Recent upgrades to the JAMES Wastewater Treatment Plant help the environment, and reduce operating costs, according to local politicians who gathered Friday morning to announce the completion of the work.
The facility serves Mission and Abbotsford, and a $2.17-million investment from the Canada B.C. Municipal-Rural Infrastructure Fund (CBCMRIF) was used to purchase and install two new centrifuges that will remove water from bio-solids and sludge.
About 95 per cent of JAMES bio-solids are hauled up to Highland Valley Copper Mine near Logan Lake for mine reclamation purposes. Drier bio-solids cut down on greenhouse gases emitted through transportation.
Mission Mayor Ted Adlem said the new system increases efficiency, safety and water quality.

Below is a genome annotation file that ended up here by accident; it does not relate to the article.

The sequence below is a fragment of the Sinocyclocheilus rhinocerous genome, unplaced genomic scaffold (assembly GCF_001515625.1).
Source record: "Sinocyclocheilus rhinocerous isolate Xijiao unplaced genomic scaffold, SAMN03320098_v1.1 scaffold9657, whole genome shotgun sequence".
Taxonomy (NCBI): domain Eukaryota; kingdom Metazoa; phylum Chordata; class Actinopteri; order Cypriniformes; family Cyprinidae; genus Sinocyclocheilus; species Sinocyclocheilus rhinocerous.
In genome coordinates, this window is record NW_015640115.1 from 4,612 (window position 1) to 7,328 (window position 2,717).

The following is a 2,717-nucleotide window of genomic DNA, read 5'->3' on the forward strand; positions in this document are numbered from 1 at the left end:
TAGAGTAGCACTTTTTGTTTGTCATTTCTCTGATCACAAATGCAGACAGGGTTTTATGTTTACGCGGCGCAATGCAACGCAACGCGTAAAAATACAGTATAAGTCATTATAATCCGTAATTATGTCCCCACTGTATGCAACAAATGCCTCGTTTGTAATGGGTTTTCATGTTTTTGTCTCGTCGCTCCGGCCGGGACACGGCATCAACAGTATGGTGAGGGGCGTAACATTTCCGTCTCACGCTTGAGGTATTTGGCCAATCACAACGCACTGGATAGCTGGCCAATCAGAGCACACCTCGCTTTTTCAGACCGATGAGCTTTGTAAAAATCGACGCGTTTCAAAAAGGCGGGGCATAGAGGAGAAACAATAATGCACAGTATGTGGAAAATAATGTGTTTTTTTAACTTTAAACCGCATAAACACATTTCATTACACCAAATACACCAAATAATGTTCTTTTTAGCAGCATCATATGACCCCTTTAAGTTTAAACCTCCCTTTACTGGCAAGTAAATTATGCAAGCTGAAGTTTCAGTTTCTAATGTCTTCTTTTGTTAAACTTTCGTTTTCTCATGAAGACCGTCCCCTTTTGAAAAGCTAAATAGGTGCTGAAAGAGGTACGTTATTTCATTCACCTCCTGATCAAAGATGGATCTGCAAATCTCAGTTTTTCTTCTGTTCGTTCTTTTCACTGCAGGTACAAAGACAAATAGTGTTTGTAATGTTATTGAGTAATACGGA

Also, he said, with the federal and provincial governments providing the money, it’s tax dollars Mission can now save to fund a water system that will be needed around 15-20 years from now.
Abbotsford-Mission MLA Randy Hawes, plus the mayors of both communities spoke briefly and noted the importance of being able to work together on these types of mutually beneficial projects.
“We’ve worked very closely with the provincial government, and we couldn’t ask for better partners,” said MP Ed Fast, the federal minister for International Trade and Minister for the Asia-Pacific Gateway.
• The CBCMRIF supports the continued growth of B.C. communities as greener, healthier and more sustainable places to live.
• Aside from drier bio-solids, some other key project benefits include less potential for airborne contaminants, a safer work place for employees, and increased capacity for future growth.
• The Joint Abbotsford Mission Environmental System (JAMES) Wasterwater Treatment Plant is located in Abbotsford on the shore of the Fraser River, and is jointly owned and operated by the City of Abbotsford and District of Mission.